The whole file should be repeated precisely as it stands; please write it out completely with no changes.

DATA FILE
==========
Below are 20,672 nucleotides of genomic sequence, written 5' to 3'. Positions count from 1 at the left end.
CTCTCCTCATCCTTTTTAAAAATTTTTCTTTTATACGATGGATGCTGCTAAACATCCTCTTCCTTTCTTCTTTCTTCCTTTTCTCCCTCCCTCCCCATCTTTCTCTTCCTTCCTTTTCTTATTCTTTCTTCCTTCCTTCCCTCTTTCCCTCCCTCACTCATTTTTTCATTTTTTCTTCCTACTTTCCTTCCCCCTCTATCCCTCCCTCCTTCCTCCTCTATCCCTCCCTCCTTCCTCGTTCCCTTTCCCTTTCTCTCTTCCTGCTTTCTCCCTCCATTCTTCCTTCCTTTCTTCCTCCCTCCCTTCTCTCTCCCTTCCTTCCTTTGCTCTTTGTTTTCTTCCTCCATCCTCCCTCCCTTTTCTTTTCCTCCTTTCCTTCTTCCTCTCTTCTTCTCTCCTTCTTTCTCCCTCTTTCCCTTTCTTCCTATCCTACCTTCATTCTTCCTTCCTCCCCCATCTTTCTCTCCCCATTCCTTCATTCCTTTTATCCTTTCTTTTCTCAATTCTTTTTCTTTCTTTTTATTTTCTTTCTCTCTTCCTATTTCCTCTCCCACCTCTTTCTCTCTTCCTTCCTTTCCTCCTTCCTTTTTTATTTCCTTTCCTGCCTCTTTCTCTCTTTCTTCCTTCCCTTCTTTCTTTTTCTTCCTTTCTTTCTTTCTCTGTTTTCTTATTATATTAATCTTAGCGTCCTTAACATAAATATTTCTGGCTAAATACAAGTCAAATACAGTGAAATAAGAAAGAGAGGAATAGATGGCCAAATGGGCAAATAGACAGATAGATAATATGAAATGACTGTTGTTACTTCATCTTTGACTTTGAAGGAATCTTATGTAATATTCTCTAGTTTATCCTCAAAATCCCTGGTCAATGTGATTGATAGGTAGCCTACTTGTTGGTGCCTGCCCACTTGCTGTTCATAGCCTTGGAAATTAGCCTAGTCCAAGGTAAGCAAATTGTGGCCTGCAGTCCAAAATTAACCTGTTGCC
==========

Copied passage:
Below are 20,672 nucleotides of genomic sequence, written 5' to 3'. Positions count from 1 at the left end.
CTCTCCTCATCCTTTTTAAAAATTTTTCTTTTATACGATGGATGCTGCTAAACATCCTCTTCCTTTCTTCTTTCTTCCTTTTCTCCCTCCCTCCCCATCTTTCTCTTCCTTCCTTTTCTTATTCTTTCTTCCTTCCTTCCCTCTTTCCCTCCCTCACTCATTTTTTCATTTTTTCTTCCTACTTTCCTTCCCCCTCTATCCCTCCCTCCTTCCTCCTCTATCCCTCCCTCCTTCCTCGTTCCCTTTCCCTTTCTCTCTTCCTGCTTTCTCCCTCCATTCTTCCTTCCTTTCTTCCTCCCTCCCTTCTCTCTCCCTTCCTTCCTTTGCTCTTTGTTTTCTTCCTCCATCCTCCCTCCCTTTTCTTTTCCTCCTTTCCTTCTTCCTCTCTTCTTCTCTCCTTCTTTCTCCCTCTTTCCCTTTCTTCCTATCCTACCTTCATTCTTCCTTCCTCCCCCATCTTTCTCTCCCCATTCCTTCATTCCTTTTATCCTTTCTTTTCTCAATTCTTTTTCTTTCTTTTTATTTTCTTTCTCTCTTCCTATTTCCTCTCCCACCTCTTTCTCTCTTCCTTCCTTTCCTCCTTCCTTTTTTATTTCCTTTCCTGCCTCTTTCTCTCTTTCTTCCTTCCCTTCTTTCTTTTTCTTCCTTTCTTTCTTTCTCTGTTTTCTTATTATATTAATCTTAGCGTCCTTAACATAAATATTTCTGGCTAAATACAAGTCAAATACAGTGAAATAAGAAAGAGAGGAATAGATGGCCAAATGGGCAAATAGACAGATAGATAATATGAAATGACTGTTGTTACTTCATCTTTGACTTTGAAGGAATCTTATGTAATATTCTCTAGTTTATCCTCAAAATCCCTGGTCAATGTGATTGATAGGTAGCCTACTTGTTGGTGCCTGCCCACTTGCTGTTCATAGCCTTGGAAATTAGCCTAGTCCAAGGTAAGCAAATTGTGGCCTGCAGTCCAAAATTAACCTGTTGCC